We pride ourselves with an integrated European market, with free flow of goods, with a high standard of living that is achieved through cheap imports from abroad. We pride ourselves with the possibilities of investing and withdrawing millions of Euros from companies all over the world. We gladly take the benefits that globalization has to offer. But when it comes to people entering into Fortress Europe, every country has to deal with migration on its own.

What we need is a common European effort, a common European approach to the challenges. The Home Ministers Council was a step in the wrong direction.

Update: The Council Conclusions are here (but I haven't had time to have a look yet)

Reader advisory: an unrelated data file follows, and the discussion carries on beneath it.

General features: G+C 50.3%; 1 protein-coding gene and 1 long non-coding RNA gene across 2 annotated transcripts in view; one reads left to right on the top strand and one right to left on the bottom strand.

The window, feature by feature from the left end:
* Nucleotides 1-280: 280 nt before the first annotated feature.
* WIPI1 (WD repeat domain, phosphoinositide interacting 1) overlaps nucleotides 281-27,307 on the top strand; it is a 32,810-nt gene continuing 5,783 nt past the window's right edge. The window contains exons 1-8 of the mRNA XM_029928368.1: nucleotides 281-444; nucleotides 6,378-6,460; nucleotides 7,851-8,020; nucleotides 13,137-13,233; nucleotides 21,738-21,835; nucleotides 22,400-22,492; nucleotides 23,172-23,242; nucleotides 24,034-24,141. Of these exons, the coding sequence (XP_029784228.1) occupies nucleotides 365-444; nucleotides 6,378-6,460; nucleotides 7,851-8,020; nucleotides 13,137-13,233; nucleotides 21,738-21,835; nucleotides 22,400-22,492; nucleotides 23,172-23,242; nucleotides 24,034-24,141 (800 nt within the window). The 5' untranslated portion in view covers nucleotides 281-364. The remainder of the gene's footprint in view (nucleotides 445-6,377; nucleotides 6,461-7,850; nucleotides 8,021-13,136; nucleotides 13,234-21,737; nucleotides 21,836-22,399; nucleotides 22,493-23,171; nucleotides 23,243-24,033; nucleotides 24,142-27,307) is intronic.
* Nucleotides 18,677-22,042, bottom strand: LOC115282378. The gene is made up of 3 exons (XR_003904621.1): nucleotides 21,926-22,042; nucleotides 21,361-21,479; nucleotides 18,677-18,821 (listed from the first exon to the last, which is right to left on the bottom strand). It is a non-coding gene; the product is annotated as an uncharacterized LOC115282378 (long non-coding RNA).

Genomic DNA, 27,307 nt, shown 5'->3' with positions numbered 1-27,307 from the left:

Update (10 May 2011): Everybody sometimes heads in the wrong direction and my viewpoint has changed with more information. I maintain that we need a European migration policy and a European response to North African migrants, but I see Italy's role far more critically now. While other European countries have dealt with far more than 25,000 migrants, Italy is creating a problem where there shouldn't be a problem. And Sarkozy is happy to blow up the migrant issue to a security question. To get a better idea of the issue, I can only recommend today's debate in the EP (from 15h25), and there in particular Mr Weber, Mr Schulz and Mr Verhofstadt.